Obfuscation and personal strategy, or how to play hide and seek on the WebEven though the odds are stacked against them, online users are not at a loss for tools and strategies for keeping their data private.
One of the best and most popular ways remains the use of pseudonyms, which began in the 1990s on Internet Relay Chat channels (IRCs), discussion forums and then blogs. This system, where online users can create a digital identity to screen their real identity, allows them to talk about topics more openly than they would in "real life." While long seen as part of the Web culture, using pseudonyms is also an approach to identifying and protecting oneself: identification in the sense of using a pen name or artist name, and a form of protection when it can be used as a shield for victims of harassment or for activists under investigation by their country's law enforcement.
However, Web giants like Facebook and Google are pushing back against the use of pseudonyms in the name of a certain level of "transparency." Social networks essentially only work when we can look up friends and family by name. The same goes for employers checking profiles of future job candidates. Add to that commercial uses for profiles that can easily be sold to ad agencies once people's true identities are verified. The big Internet companies are using all these reasons, which are more or less supported, to back their agenda to use actual names. Facebook even encourages people to tattle on "friends" using fake names. Danah Boyd says that behind this "real name" movement lurks "an assertion of power over vulnerable people" and it denies them the right to protect themselves in the name of "I don't have anything to hide."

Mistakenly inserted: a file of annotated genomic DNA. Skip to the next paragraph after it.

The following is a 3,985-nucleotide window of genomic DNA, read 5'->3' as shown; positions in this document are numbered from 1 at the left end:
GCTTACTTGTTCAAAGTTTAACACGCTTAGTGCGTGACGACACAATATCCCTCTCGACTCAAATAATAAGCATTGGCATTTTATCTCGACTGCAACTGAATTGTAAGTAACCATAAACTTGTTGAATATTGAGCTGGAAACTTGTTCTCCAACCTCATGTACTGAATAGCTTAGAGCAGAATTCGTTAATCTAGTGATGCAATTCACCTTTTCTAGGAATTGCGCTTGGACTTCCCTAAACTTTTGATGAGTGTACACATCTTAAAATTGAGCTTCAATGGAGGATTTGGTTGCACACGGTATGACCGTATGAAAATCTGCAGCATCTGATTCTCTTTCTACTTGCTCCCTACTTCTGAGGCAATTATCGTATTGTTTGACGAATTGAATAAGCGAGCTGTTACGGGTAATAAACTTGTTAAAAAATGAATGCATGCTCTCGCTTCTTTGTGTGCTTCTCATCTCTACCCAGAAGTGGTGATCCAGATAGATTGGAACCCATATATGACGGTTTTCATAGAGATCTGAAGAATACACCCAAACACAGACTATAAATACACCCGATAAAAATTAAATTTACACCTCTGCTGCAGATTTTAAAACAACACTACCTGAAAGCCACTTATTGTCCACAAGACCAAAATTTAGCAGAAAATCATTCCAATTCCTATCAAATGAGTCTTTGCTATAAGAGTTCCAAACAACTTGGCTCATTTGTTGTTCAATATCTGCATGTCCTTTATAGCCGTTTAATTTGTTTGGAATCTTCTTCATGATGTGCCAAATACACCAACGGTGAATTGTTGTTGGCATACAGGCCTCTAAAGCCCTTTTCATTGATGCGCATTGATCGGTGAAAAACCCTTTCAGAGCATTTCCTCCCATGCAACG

Google and Facebook recently relaxed their personal identification rules, mainly due to a petition signed by LGBT groups demanding a right for transsexual people to maintain their anonymity. There is an option now to put a pseudonym under your real name and display it, but this is thought to be insufficient. Many online users are also still using fake "realistic" names to fly under the social media verification radar.
All the same, using a pseudonym is not enough to fool the marketing surveillance targeting Internet users. This has prompted the rise of another approach called obfuscation that Helen Nissenbaum, NYU professor of media, culture, communications and computer science, defines as, "The production, inclusion, addition or communication of misleading, ambiguous, or false data in an effort to evade, distract or confuse data gatherers or diminish the reliability (and value) of data aggregations." It was notably used in the Note2Be case in 2008. Note2Be is a an unofficial review website for teachers in France that was hijacked by a group of online users who entered several hundred names of fictitious teachers and gave them the highest marks to skew the rankings and discredit the site. This approach does not delete legitimate data, but rather buries them so deeply that the fake ones are no longer distinguishable. The technique can now be implemented using browser plugins like TrackMeNot, which hides Google searches by burying them in other random searches sent from the user's IP address. Again, the point is not to make yourself invisible to Google, but to scramble the signals of your online profile, thereby confusing the profiling process done by algorithms. It is an effective method, but one seen as unethical because it relies on tricking algorithms and generating parasitic data. Furthermore, obfuscation tactics can also be used to damage or inflate a celebrity's reputation on search engines. Google bombing, for example, where the search results for a word or phrase are changed by generating a large number of documents directing to the same website.
Here today, gone tomorrow